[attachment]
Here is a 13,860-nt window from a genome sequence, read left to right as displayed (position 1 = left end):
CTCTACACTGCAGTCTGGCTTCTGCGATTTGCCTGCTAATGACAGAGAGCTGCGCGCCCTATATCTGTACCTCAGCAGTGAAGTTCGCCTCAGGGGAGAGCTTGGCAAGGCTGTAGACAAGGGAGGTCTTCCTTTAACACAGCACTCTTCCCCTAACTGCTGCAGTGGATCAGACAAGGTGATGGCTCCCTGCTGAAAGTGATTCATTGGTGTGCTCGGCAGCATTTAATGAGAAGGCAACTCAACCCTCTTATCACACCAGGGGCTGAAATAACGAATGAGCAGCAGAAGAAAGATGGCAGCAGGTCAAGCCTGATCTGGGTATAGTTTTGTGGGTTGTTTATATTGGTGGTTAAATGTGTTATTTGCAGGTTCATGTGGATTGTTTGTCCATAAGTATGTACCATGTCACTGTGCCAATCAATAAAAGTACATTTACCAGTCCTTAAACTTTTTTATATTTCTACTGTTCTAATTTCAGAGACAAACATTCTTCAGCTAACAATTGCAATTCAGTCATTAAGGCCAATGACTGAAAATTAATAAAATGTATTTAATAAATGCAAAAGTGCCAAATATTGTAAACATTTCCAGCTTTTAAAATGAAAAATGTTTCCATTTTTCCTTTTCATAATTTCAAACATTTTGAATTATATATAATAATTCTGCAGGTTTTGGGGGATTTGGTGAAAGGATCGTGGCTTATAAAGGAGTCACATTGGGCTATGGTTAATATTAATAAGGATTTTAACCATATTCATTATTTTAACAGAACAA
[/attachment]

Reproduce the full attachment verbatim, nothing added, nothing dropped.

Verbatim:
Here is a 13,860-nt window from a genome sequence, read left to right as displayed (position 1 = left end):
CTCTACACTGCAGTCTGGCTTCTGCGATTTGCCTGCTAATGACAGAGAGCTGCGCGCCCTATATCTGTACCTCAGCAGTGAAGTTCGCCTCAGGGGAGAGCTTGGCAAGGCTGTAGACAAGGGAGGTCTTCCTTTAACACAGCACTCTTCCCCTAACTGCTGCAGTGGATCAGACAAGGTGATGGCTCCCTGCTGAAAGTGATTCATTGGTGTGCTCGGCAGCATTTAATGAGAAGGCAACTCAACCCTCTTATCACACCAGGGGCTGAAATAACGAATGAGCAGCAGAAGAAAGATGGCAGCAGGTCAAGCCTGATCTGGGTATAGTTTTGTGGGTTGTTTATATTGGTGGTTAAATGTGTTATTTGCAGGTTCATGTGGATTGTTTGTCCATAAGTATGTACCATGTCACTGTGCCAATCAATAAAAGTACATTTACCAGTCCTTAAACTTTTTTATATTTCTACTGTTCTAATTTCAGAGACAAACATTCTTCAGCTAACAATTGCAATTCAGTCATTAAGGCCAATGACTGAAAATTAATAAAATGTATTTAATAAATGCAAAAGTGCCAAATATTGTAAACATTTCCAGCTTTTAAAATGAAAAATGTTTCCATTTTTCCTTTTCATAATTTCAAACATTTTGAATTATATATAATAATTCTGCAGGTTTTGGGGGATTTGGTGAAAGGATCGTGGCTTATAAAGGAGTCACATTGGGCTATGGTTAATATTAATAAGGATTTTAACCATATTCATTATTTTAACAGAACAA